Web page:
The Top Four Ways Millennials Are Changing the Housing Market

Millennials are now the fastest growing segment of home buyers. The latest U.S. Census Bureau Housing Vacancies and Homeownership report revealed that the homeownership rate for 25 to 34-year-olds has increased from 36.5% in Q4-2018 to 37.6% in Q4-2019.1 With a median adjusted household income of $69,000, the millennial cohort also earns more than young adult households did at any time in the last 50 years.2 Now, with higher incomes and a desire to settle down and build families, millennials are making their way into suburban life (prepare for avocado toast shortages in your neighborhood!). Here are the top four ways that millennial tastes are shaping the modern housing market.

1. Millennials are willing to shop for over a year to find an acceptable home.

Surveys of home searching and buying experiences found that millennials are willing to shop for over a year to find an acceptable home. With a desire for both modern home technology and a location that fits their lifestyle, they are quite particular about their investments. However, this is not too surprising considering they just spent 10 years living with their parents and working as a barista in order to save up for their down payment!

A survey from the National Association of Home Builders on home buying preferences found that millennial home buyers preferring a brand-new home jumped from 28% in 2007 to 41% in 2018.3 Millennials do not have the appetite to buy a home and deal with remodeling it to fit their desires. A newly-built home, which often has a lower likelihood of a peril claim, will almost always be offered coverage by a home insurance carrier. A study by found that newly-constructed homes on average come with a 35.5% decrease in insurance costs (an average $547 in savings!).4 Millennials are expected to enjoy lower insurance premiums coupled with higher rates of coverage.

2. Millennials want new homes with new technology.

The oldest segment of millennials (aged 27-36) are big fans of smart home concepts. 36% of them have already purchased a smart home or installed smart home products, while 58% of those who have not are interested in doing so.5 Many old neighborhoods in highly sought-after locations are being rebuilt to attract these millennial buyers. These homes are smart – with the refrigerator, oven, lights, water heater, and locks entirely integrated and wirelessly connected. Even barbeque grills are now being connected! (Did somebody say Amazon Alexa grilling burgers for the whole neighborhood? Who could complain about that?) In order to protect against potential power outages and network issues, these houses come with specialized closets where hubs, routers, servers, security systems, and backup power supplies are housed. Homes are even being prepared with empty conduits in order to provide control and transmission cabling for future technologies.

Smart homes, with features like water detection, humidity indicators, security systems, freeze detection indicators, and electrical monitoring, can also serve to protect both homeowners and insurers from potential losses. Home insurers will benefit from partnering with smart home technology companies in order to lower risk, and this will likely also result in lower premiums for consumers.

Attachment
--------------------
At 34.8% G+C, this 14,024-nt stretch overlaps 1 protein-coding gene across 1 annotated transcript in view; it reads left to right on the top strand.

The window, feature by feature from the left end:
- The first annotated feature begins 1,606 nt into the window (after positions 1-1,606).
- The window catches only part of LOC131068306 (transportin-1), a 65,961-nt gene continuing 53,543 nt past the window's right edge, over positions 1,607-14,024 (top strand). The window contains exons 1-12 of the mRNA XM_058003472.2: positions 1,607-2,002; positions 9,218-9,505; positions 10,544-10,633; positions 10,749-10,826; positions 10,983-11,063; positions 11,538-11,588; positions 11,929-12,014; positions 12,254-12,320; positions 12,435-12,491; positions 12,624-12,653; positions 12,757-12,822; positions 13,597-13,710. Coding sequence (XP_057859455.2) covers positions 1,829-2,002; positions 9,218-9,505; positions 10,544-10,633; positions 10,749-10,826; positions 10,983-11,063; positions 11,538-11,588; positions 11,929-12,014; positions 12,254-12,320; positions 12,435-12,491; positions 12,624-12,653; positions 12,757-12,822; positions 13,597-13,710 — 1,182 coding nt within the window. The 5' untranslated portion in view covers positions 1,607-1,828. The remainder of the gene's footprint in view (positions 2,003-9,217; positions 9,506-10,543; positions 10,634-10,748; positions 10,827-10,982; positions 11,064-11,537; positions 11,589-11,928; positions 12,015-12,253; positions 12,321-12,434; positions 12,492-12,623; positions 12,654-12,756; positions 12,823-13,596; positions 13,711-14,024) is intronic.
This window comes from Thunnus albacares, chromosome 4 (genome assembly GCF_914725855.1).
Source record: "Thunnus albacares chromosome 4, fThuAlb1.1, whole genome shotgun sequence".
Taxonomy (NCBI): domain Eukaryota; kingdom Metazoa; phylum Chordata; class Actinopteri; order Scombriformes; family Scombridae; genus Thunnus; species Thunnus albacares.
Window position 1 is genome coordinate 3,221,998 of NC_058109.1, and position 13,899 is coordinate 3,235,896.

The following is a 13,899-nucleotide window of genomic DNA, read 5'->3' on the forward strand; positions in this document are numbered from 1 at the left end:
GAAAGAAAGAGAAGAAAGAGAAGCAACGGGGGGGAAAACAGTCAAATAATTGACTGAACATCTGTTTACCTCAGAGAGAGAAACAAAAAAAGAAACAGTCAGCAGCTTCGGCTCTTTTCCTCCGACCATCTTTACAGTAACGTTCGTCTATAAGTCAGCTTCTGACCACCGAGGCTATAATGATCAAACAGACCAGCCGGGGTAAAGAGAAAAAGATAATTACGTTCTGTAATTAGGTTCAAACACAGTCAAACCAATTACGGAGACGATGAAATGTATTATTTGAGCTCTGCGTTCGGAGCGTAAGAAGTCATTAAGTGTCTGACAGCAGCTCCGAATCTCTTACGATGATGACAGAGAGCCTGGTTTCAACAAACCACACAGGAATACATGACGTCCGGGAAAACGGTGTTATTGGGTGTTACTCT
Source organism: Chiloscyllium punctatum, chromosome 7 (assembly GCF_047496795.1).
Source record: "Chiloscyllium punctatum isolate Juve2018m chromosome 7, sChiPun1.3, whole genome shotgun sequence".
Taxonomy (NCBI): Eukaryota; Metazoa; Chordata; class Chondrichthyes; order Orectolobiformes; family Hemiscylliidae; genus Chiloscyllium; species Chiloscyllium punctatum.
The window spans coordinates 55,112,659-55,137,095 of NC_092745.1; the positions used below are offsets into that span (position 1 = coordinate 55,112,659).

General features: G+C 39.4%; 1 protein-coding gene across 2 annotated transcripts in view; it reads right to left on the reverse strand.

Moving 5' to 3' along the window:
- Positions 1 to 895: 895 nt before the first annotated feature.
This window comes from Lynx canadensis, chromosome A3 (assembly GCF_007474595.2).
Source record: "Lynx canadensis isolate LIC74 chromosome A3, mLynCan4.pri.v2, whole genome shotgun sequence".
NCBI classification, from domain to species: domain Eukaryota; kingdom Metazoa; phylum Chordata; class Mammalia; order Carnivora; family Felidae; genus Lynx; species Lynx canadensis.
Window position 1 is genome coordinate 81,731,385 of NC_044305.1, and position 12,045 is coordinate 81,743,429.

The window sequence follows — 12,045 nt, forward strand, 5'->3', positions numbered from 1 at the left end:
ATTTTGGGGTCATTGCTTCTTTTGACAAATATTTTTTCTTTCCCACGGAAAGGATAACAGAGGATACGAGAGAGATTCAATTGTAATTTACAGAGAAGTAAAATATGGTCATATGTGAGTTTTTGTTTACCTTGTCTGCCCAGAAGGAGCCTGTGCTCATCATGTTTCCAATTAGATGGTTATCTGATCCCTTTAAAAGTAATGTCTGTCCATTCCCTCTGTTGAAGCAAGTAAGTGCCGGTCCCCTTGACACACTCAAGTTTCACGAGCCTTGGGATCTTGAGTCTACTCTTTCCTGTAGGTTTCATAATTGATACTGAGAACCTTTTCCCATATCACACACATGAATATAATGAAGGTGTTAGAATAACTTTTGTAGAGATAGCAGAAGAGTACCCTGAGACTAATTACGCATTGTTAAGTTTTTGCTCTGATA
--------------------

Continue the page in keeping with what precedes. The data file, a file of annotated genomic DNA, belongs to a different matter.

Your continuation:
3. Millennials want homes and communities that are sustainable.

Surveys have demonstrated that millennials tend to be more environmentally conscious, so it is no surprise that they are the ones driving the green revolution in housing. Solar panels will continue to be more popular on single family homes, each unit with its own battery and power management system. This is likely to result in an increase in insurance premiums, as most homeowners insurance policies cover solar panels.

Residents will have their excess energy distributed throughout the neighborhood in order to sustain the community’s energy needs while also minimizing the impact on the grid. New and more efficient features and appliances will only use the minimum amount of energy required for a given task, reducing home energy usage by as much as 50%. Experts project that this may lead to an electrical energy surplus in less than 10 years!

4. Millennials expect a digital home buying experience.

Having grown up in a digital environment, millennials don’t want to spend days touring homes in person. Instead, they expect to shop for homes the same way they shop for everything else—online. In fact, according to a Real Estate in a Digital Age report, 99% of millennials start their home search online and 58% found their current home on a mobile device. 6 Responding to this trend, an increasing number of realtors and brokers are now creating digital platforms for home buyers to search for their next property. More lenders are rolling out digital mortgage platforms making it easier for consumers to apply for and manage their mortgages online. And insurers are joining the party too – companies like Lemonade are using artificial intelligence and behavioral economics to revolutionize the way millennials insure their homes.7

In conclusion, millennial tastes and habits are proving to shape the housing market in new and fascinating ways. Companies involved in the real estate ecosystem should tap into these trends quickly– or else risk missing out on the home purchasing power of a generation.



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